Winslow Homer noticed Kroll’s talent and encouraged him to follow his gift of painting. Kroll won a scholarship to study at the Academie Julian in Paris. The Grand Prix was awarded to him after one year.
Kroll befriended the circle of artists known as the “Eight.” This group was recognized as painters of urban realism. Kroll began exhibiting with them at the MacDowell club. He participated in the 1913 Armory Show that became famous for being the first American show to introduce modern art to the public. John Sloan and Robert Henri invited him to Santa Fe to paint.
His painting was shaped early on by realism. Though Kroll painted landscapes and still lifes, the single, constant theme of his work was the female form. He had distinguished commissions such as murals for the Department of Justice building, the John Hopkins University and the mosaic dome at the U.S. Military Cemetery at Omaha Beach.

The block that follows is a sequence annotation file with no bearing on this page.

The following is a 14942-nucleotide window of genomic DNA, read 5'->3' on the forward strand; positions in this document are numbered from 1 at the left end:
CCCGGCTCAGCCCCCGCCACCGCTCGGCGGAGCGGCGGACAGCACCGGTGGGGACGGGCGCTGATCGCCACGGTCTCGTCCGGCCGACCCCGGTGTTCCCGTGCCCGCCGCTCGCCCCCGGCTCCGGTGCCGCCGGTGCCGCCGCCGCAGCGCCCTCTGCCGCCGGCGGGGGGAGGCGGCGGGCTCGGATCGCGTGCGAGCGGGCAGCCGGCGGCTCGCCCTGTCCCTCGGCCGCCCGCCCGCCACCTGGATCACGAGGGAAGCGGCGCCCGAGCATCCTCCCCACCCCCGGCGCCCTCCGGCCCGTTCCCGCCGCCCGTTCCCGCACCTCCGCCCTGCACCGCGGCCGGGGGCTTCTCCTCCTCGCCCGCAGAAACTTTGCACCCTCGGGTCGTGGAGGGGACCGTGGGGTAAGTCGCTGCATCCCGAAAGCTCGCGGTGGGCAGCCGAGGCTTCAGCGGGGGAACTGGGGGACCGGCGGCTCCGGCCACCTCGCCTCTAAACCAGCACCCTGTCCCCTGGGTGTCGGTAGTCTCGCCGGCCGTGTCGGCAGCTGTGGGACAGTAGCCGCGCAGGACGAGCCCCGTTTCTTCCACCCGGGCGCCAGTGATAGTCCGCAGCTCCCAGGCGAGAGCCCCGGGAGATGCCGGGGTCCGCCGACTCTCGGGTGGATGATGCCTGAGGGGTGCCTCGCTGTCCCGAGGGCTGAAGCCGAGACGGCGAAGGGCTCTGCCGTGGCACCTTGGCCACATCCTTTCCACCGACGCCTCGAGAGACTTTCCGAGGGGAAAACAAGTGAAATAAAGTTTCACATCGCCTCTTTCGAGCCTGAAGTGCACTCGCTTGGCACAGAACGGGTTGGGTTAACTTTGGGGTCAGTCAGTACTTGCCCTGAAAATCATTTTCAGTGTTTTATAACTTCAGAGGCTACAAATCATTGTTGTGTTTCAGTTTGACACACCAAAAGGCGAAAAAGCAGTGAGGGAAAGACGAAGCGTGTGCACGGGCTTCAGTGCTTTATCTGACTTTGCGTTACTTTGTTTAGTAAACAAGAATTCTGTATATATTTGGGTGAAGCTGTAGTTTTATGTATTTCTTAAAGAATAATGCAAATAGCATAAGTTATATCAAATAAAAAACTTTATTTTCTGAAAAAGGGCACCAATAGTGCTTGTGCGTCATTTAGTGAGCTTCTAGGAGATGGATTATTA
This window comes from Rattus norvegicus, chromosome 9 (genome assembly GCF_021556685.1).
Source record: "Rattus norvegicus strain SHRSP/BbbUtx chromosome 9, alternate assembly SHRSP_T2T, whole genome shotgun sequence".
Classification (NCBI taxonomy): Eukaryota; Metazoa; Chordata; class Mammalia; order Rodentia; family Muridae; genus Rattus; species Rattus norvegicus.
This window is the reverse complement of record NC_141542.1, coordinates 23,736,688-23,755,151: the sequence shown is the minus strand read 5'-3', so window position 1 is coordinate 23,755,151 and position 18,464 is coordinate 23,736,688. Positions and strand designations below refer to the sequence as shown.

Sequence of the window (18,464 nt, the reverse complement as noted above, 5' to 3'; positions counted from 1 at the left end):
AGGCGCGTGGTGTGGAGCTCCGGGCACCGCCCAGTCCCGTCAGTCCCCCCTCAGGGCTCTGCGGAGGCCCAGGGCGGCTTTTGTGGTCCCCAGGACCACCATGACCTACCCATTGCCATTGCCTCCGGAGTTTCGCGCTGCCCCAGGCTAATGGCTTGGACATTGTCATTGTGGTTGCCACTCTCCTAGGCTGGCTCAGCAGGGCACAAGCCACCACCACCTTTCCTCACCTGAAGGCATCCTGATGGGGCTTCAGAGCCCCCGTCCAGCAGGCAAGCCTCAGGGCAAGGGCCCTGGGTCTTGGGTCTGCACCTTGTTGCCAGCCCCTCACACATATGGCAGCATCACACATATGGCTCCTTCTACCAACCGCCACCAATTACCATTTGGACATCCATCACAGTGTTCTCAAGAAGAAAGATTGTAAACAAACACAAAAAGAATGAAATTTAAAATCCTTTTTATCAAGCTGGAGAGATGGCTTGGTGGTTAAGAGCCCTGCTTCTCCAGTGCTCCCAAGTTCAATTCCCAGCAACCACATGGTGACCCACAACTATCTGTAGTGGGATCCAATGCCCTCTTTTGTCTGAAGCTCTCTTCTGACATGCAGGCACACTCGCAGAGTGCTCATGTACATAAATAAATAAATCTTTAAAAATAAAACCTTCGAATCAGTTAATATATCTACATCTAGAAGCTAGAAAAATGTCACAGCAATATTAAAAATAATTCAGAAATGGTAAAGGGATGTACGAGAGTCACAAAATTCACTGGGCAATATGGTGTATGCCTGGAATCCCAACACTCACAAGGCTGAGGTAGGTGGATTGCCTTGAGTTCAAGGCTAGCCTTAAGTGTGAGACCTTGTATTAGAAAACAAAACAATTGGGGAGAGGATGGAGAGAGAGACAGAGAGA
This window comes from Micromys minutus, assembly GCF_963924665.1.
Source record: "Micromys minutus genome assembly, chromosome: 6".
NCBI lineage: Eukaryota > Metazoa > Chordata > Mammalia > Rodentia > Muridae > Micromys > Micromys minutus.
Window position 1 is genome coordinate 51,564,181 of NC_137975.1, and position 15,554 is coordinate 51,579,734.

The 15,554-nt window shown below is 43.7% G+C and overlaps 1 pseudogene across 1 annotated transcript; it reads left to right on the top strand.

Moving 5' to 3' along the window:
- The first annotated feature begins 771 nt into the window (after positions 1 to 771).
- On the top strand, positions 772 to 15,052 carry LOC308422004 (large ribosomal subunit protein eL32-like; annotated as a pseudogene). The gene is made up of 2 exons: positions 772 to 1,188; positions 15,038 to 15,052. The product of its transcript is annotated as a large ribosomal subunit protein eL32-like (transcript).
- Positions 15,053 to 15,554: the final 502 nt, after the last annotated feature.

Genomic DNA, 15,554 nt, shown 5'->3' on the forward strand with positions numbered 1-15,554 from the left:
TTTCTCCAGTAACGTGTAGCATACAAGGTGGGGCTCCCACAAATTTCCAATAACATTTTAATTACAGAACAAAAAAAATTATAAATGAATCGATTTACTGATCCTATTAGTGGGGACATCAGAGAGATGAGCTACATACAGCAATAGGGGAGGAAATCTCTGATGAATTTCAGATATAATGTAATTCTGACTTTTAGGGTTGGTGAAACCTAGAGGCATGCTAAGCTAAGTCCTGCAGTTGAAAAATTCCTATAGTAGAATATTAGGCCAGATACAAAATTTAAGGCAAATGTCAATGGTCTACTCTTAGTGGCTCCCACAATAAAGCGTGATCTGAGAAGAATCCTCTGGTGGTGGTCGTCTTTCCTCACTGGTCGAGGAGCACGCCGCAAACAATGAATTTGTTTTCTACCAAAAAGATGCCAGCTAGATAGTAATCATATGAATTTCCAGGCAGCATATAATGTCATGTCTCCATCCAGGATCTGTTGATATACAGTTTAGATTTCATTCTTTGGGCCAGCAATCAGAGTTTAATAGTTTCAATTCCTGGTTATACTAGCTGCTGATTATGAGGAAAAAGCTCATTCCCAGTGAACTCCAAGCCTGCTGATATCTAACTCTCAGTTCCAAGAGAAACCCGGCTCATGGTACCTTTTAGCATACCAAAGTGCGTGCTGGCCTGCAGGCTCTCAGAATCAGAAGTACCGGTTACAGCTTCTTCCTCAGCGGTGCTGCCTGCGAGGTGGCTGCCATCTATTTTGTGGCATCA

Kroll taught and lectured at such prestigious institutions as the National Academy of Design, the Pennsylvania Academy, and the Chicago Art Institute.
His work is in collections of the Whitney Museum of American Art, The Metropolitan Museum of Art and the National Collection of Fine Arts.